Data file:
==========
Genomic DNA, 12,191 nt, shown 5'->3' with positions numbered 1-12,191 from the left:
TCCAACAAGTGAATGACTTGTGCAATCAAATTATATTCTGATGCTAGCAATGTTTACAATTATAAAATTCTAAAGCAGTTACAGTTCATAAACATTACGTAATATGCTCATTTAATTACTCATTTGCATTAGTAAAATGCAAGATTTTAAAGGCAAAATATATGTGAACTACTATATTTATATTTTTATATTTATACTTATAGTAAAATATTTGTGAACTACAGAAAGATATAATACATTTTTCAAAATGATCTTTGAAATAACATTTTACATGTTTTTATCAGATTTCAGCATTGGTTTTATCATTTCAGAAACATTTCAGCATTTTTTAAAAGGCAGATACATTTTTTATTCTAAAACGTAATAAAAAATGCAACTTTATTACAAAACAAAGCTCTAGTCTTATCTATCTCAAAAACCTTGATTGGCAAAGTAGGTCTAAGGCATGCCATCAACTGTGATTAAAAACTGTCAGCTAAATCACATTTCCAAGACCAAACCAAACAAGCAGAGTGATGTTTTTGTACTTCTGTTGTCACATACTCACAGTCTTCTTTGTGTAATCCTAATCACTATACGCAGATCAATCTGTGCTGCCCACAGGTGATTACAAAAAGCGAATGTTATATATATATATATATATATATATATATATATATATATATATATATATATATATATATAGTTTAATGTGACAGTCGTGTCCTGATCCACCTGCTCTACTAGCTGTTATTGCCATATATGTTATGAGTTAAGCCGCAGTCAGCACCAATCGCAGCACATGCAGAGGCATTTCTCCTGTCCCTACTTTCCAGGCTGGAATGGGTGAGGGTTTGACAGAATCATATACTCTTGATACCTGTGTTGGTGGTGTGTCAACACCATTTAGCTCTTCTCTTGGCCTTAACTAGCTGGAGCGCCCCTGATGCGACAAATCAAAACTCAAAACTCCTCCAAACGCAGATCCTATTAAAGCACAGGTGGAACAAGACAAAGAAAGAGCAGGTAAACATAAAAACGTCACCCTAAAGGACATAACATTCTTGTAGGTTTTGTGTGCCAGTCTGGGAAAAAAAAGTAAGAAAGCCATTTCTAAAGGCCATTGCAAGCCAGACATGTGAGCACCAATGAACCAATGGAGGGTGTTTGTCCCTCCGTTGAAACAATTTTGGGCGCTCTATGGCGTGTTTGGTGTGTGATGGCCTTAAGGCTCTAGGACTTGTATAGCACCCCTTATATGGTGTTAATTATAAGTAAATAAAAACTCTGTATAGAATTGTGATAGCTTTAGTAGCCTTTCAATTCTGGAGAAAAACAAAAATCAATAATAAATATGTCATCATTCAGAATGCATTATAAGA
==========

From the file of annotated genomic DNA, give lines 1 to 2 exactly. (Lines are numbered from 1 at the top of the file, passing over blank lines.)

Genomic DNA, 12,191 nt, shown 5'->3' with positions numbered 1-12,191 from the left:
TCCAACAAGTGAATGACTTGTGCAATCAAATTATATTCTGATGCTAGCAATGTTTACAATTATAAAATTCTAAAGCAGTTACAGTTCATAAACATTACGTAATATGCTCATTTAATTACTCATTTGCATTAGTAAAATGCAAGATTTTAAAGGCAAAATATATGTGAACTACTATATTTATATTTTTATATTTATACTTATAGTAAAATATTTGTGAACTACAGAAAGATATAATACATTTTTCAAAATGATCTTTGAAATAACATTTTACATGTTTTTATCAGATTTCAGCATTGGTTTTATCATTTCAGAAACATTTCAGCATTTTTTAAAAGGCAGATACATTTTTTATTCTAAAACGTAATAAAAAATGCAACTTTATTACAAAACAAAGCTCTAGTCTTATCTATCTCAAAAACCTTGATTGGCAAAGTAGGTCTAAGGCATGCCATCAACTGTGATTAAAAACTGTCAGCTAAATCACATTTCCAAGACCAAACCAAACAAGCAGAGTGATGTTTTTGTACTTCTGTTGTCACATACTCACAGTCTTCTTTGTGTAATCCTAATCACTATACGCAGATCAATCTGTGCTGCCCACAGGTGATTACAAAAAGCGAATGTTATATATATATATATATATATATATATATATATATATATATATATATATATATATATATAGTTTAATGTGACAGTCGTGTCCTGATCCACCTGCTCTACTAGCTGTTATTGCCATATATGTTATGAGTTAAGCCGCAGTCAGCACCAATCGCAGCACATGCAGAGGCATTTCTCCTGTCCCTACTTTCCAGGCTGGAATGGGTGAGGGTTTGACAGAATCATATACTCTTGATACCTGTGTTGGTGGTGTGTCAACACCATTTAGCTCTTCTCTTGGCCTTAACTAGCTGGAGCGCCCCTGATGCGACAAATCAAAACTCAAAACTCCTCCAAACGCAGATCCTATTAAAGCACAGGTGGAACAAGACAAAGAAAGAGCAGGTAAACATAAAAACGTCACCCTAAAGGACATAACATTCTTGTAGGTTTTGTGTGCCAGTCTGGGAAAAAAAAGTAAGAAAGCCATTTCTAAAGGCCATTGCAAGCCAGACATGTGAGCACCAATGAACCAATGGAGGGTGTTTGTCCCTCCGTTGAAACAATTTTGGGCGCTCTATGGCGTGTTTGGTGTGTGATGGCCTTAAGGCTCTAGGACTTGTATAGCACCCCTTATATGGTGTTAATTATAAGTAAATAAAAACTCTGTATAGAATTGTGATAGCTTTAGTAGCCTTTCAATTCTGGAGAAAAACAAAAATCAATAATAAATATGTCATCATTCAGAATGCATTATAAGA